But then he writes:
This does put things in perspective, but what are we getting for that 1% decrease? By Manzi's estimate: "If the law works precisely as intended, in about one hundred years we should expect surface temperatures to be a about one-tenth of one degree Celsius lower than they otherwise would be." Small benefit; trivial cost. And that's the problem.Actually, we get much, much more with this bill. The largest benefit is that it signals to the world we (the US) are finally starting to do something (however modest) to address climate change, and so they are now expected to do it too -- China (especially), Japan, the EU (who are already doing something, though not enough), and future US Congresses. And then together, each of us doing our part, we can solve this problem.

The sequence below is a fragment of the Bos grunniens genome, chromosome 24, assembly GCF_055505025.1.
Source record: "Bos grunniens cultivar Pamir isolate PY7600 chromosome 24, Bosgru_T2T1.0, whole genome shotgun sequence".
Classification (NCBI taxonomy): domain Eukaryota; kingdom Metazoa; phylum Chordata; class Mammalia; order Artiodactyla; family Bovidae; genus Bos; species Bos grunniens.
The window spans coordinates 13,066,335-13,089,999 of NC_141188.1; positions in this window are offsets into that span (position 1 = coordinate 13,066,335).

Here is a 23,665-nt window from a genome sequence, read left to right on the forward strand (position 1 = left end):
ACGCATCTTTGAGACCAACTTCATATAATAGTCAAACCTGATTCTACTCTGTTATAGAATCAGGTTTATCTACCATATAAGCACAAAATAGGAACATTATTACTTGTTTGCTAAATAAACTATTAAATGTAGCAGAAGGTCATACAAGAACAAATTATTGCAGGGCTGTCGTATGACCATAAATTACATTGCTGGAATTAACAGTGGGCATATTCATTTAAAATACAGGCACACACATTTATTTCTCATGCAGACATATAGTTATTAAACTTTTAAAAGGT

That's the benefit. It gives us leverage. It creates a coattail for others to grab on to. It puts our peg in the ground, allowing us to say, "match that," and to future Congresses, "surpass that."
This parsing out of individual climate actions -- the "this action will only lower temperatures by 0.000007°C" type of thing skeptics are fond of -- is extremely silly, because it completely mischaracterizes the problem, which is, of course, a global one.
There's also some hypocrisy involved, as these numbers come from climate models and their calculations of climate sensitivity. Of course, skeptics deny the accuracy of such models -- except, it seems, when it gives them the result they can use.
[*] According to the CBO, the cost of this bill is $175/household/yr, far less than what Manzi reports. It would cost low-income households nothing.